This leads us to the main characters, George and Lennie, one slow witted yet a bear of a man, the other much smaller yet the brains of the outfit. These two workers go from farm to farm getting work where they can but always having to move on. Lennie being very prone to "accidents".
This books is like Steinbeck's others in that it tackles tough issues, but this one is far more focused on the relationship these two friends have built up over the years, and how they can ensure their own protection as it moves forward. This is sensitively handled and a real treat to read, George's internal conflict about how he has saddled his life with the liability of Lennie vs. the responsibility he feels he has to him is handled superbly and you can really find yourselves rooting for these two unlikely companion.
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19 of 21 people found the following review helpful
on 19 October 1999
I am using this tape with my students and we're all enthralled and entranced as the fates of George and Lennie are unravelled by Steinbeck's storytelling. The students are all hearing/reading the story for the first time - but I'm hearing it anew and relishing every word as Sinise's sympathetic interpertations of the characters bring the book to life.
This tape would also be a super introduction to Steinbeck for anyone who has not yet read this author.
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2 of 2 people found the following review helpful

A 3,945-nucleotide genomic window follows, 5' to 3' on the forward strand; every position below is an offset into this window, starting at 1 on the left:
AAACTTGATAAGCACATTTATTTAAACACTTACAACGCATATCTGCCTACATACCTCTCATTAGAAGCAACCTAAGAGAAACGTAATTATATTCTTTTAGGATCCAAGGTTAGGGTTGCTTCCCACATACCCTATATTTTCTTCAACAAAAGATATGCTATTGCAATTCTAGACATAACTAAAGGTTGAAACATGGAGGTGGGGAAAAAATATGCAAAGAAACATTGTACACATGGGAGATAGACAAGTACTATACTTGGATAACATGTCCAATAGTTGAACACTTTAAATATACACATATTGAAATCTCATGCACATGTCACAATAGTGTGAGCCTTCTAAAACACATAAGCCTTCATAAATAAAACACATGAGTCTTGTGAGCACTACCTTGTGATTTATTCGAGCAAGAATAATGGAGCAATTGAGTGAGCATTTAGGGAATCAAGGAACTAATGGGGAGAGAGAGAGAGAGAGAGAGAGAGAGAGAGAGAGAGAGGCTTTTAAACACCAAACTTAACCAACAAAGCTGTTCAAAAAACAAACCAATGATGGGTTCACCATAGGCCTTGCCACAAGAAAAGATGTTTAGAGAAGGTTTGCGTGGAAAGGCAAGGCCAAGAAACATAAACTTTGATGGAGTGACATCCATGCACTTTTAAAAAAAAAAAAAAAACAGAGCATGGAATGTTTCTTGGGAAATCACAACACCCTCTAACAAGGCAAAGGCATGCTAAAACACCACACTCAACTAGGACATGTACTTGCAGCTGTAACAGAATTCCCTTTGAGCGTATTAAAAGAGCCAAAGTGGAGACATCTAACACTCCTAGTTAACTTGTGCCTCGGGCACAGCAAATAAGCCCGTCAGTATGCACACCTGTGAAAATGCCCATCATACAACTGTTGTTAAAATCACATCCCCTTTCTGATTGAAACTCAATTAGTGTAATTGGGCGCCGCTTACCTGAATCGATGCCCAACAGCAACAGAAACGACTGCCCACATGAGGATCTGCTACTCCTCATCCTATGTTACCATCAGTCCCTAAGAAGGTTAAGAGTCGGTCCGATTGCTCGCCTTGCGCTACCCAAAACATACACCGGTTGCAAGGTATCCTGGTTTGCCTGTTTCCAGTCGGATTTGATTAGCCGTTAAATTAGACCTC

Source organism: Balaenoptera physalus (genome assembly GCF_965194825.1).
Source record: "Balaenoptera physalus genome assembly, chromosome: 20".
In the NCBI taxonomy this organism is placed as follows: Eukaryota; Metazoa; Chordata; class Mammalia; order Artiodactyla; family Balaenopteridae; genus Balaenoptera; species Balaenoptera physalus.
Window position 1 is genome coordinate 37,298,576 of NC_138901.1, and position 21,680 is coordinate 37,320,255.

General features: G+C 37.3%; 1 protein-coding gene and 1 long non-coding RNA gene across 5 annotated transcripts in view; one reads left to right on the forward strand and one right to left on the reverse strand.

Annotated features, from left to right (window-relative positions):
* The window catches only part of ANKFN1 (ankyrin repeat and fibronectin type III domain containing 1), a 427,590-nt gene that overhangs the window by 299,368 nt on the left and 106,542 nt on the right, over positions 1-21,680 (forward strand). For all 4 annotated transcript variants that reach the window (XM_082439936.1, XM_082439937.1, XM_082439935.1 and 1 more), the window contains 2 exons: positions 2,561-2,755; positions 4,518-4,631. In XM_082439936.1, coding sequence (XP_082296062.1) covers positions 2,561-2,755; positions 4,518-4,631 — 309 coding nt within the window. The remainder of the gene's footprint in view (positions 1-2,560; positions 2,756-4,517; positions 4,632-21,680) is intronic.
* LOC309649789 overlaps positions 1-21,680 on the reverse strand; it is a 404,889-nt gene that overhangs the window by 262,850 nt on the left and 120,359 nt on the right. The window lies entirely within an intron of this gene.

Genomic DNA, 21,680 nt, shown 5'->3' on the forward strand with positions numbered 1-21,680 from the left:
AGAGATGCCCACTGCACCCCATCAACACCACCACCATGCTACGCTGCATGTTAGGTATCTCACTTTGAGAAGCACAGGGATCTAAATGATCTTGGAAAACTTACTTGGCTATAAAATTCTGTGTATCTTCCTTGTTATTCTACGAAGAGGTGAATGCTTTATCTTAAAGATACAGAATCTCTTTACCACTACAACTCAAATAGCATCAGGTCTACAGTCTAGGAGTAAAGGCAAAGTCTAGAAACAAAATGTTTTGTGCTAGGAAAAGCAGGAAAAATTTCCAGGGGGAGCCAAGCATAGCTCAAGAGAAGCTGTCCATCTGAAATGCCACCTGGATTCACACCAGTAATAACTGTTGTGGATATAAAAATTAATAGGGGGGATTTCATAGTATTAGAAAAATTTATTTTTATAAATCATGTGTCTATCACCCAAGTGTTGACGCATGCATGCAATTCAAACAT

As soon as I read the opening chapter I soon found myself lost within a wonderfully crafted,thought provoking John Steinbeck novel which was simply impossible to put down!

When I decided to read this classic story I initially believed it would be more of a chore than a leisure; I thought wrong. Of Mice and Men is simply unique to any other definitive novel due to Steinbeck's understanding and knowledge within the characteristics and setting in the story.

The two characters Lennie and George soon seem like brothers to yourself and each other as they experience the journey of a lifetime, and help you travel on Steinbeck's rollercoaster of emotions to fulfill their lifetime dream. This fabulous author creates fondness, empathy and feelings you never new were there;experiences that have never been experienced.

Trying to find a mistake in this book is like trying to find a needle in a haystack; simply impossible! This intriguing piece of literature is simply faultless which is why it will remain teaching me and future generations a new lesson every time it is opened.

Four pounds,100 pages, a whole new life...
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25 of 28 people found the following review helpful
"Of Mice and Men" is one of John Steinbeck's best-known and most popular books. It is a powerful and moving story of the lonely and dispossessed. It was written during the mid-1930s in Pacific Grove and Los Gatos ranch, California. It's setting is a ranch South of Soledad, California in the 1930s.
It's about two friends, George and Lennie,who share a dream, the typical american dream of the 1930's, of having together a farm, and living out of "the fatta the land".
The book contains many themes, such as the predatory nature of human existence, the importance of fraternity and idealized relationships between men, the impossibility of the American Dream and the destructive imbalance of social power structures in American society.
The New York Times characterised the book as "A thriller, a gripping tale that you will not set down until it is finished".
Buy it without second thought!